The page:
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What is the Difference Between a Forced Air System and a Radiant Heat System?

The two most common ways to heat a home are through a forced air system or a radiant heat system. Understanding the difference can help you choose a home, upgrade your current system or just learn how to optimize it.
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What is the Difference Between a Forced Air System and a Radiant Heat System?

Home Value | HGDI ADMIN

The two most common ways to heat a home are through a forced air system or a radiant heat system. Understanding the difference can help you choose a home, upgrade your current system or just learn how to optimize it.

Forced Air Systems

Forced air systems, also called forced hot air heating, starts with a furnace and duct work. The duct work consists of large pipes, usually placed in the attic and crawl spaces. The ducts supply the home with warm air through vents in the ceiling, floor and or walls. Some forced air furnaces use natural gas, propane, fuel oil, electricity, wood pellets or other materials as a fuel source, with natural gas being the most common fuel source. 

Radiant Heat Systems

Radiant heat systems come in two common versions. Both are closed loop systems. The first is also called baseboard heating. Tubing containing fluid (usually water) is heated by the furnace and then circulated throughout the home through the pipes or baseboards that are attached to the walls near the floors of a room. The second version uses wires, usually placed in the floor that are heated by electricity. Electric baseboard heat using electricity exclusively rather than a oil or gas furnace as the source of heat.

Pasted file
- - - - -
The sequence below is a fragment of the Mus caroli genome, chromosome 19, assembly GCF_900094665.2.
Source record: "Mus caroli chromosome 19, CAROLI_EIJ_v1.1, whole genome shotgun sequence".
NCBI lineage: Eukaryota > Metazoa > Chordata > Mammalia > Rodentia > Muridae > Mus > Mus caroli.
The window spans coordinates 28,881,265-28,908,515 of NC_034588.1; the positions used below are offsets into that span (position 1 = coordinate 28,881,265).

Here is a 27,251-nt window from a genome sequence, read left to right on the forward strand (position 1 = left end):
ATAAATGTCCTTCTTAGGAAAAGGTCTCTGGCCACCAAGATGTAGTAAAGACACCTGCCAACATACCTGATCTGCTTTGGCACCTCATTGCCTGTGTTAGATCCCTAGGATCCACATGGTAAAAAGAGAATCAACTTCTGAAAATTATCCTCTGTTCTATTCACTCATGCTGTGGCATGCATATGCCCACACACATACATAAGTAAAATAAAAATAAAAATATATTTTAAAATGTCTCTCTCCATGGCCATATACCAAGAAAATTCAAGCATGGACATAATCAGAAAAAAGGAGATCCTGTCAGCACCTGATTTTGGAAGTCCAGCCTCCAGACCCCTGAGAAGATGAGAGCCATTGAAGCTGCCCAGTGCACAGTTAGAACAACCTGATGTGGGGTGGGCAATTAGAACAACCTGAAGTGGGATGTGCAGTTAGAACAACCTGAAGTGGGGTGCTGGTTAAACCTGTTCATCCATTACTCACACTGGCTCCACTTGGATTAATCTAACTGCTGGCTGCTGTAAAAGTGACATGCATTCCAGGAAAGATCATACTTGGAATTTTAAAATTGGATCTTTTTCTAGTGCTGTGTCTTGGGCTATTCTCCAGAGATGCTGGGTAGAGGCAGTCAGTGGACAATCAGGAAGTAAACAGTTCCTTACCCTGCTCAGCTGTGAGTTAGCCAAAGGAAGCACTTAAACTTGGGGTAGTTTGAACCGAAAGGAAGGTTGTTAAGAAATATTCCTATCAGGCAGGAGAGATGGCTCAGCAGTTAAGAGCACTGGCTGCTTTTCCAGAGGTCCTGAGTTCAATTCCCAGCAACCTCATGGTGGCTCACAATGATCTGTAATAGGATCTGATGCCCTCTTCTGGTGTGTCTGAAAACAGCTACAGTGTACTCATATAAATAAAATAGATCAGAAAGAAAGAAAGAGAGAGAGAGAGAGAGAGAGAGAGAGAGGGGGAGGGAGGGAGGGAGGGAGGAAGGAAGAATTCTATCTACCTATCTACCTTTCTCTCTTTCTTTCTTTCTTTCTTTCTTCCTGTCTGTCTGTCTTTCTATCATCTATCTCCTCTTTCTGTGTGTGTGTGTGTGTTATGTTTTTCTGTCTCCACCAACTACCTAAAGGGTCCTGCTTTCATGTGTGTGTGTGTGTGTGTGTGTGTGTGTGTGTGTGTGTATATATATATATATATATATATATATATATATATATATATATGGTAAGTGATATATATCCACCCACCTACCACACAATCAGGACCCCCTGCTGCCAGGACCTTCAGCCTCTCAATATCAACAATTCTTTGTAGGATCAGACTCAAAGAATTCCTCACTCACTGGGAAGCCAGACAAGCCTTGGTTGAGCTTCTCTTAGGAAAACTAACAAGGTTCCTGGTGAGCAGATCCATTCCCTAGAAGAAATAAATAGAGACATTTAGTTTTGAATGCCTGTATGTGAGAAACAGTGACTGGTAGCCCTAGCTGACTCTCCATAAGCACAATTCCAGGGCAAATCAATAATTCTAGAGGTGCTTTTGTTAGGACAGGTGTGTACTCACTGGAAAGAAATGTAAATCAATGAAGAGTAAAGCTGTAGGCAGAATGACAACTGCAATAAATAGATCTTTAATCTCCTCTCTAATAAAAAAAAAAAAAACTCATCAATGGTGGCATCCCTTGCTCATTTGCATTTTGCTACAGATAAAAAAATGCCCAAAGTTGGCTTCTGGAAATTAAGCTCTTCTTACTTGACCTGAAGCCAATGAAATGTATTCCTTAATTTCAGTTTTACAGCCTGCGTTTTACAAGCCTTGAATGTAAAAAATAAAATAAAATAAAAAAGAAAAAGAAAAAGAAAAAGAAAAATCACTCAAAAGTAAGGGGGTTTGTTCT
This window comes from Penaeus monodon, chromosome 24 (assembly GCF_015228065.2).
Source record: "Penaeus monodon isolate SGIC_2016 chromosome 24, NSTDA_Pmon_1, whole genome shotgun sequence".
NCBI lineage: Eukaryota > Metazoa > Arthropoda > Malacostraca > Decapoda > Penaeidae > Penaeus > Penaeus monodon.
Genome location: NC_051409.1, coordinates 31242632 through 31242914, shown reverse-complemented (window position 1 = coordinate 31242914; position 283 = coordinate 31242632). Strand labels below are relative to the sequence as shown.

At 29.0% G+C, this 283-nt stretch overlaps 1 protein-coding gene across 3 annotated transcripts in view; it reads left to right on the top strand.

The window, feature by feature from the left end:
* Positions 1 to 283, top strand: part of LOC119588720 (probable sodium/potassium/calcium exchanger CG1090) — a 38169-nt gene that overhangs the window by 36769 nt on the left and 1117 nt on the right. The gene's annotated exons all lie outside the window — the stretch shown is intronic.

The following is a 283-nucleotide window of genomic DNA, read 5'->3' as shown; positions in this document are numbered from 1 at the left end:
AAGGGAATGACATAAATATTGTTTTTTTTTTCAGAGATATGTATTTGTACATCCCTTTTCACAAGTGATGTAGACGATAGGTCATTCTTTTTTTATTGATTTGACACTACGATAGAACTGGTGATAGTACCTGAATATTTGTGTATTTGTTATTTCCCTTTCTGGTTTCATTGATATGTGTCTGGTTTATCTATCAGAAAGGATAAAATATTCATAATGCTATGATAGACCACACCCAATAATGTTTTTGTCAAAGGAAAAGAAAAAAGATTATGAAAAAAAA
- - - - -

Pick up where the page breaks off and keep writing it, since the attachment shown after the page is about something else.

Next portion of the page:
Pros and Cons

There are advantages and disadvantages to both types of common house heating systems. 

  • Forced air systems can circulate dust, mold and bacteria throughout the home, along with the warm air. Homeowners need to be vigilant about keeping ductwork clean and filters changed frequently. 
  • Forced air systems can be used to both heat and cool the home using the same ductwork. 
  • Whole home radiant heat systems tend to distribute heat more evenly through the home with fewer hot and cold spots. At the same time, in the floor radiant heat can focus extra heat where there is need, such as in a bathroom or basement floor. 
  • Forced hot air furnaces are generally less expensive to install, easier to operate and maintain, and are more energy efficient. 
  • Radiant heat, including baseboard heat operates almost silently and can be easily zoned. 
  • Since baseboard heating is installed against the walls, it can affect how you place your furniture. 

 

Image Source: Baseboarders via HGDesignIdeas

 

 

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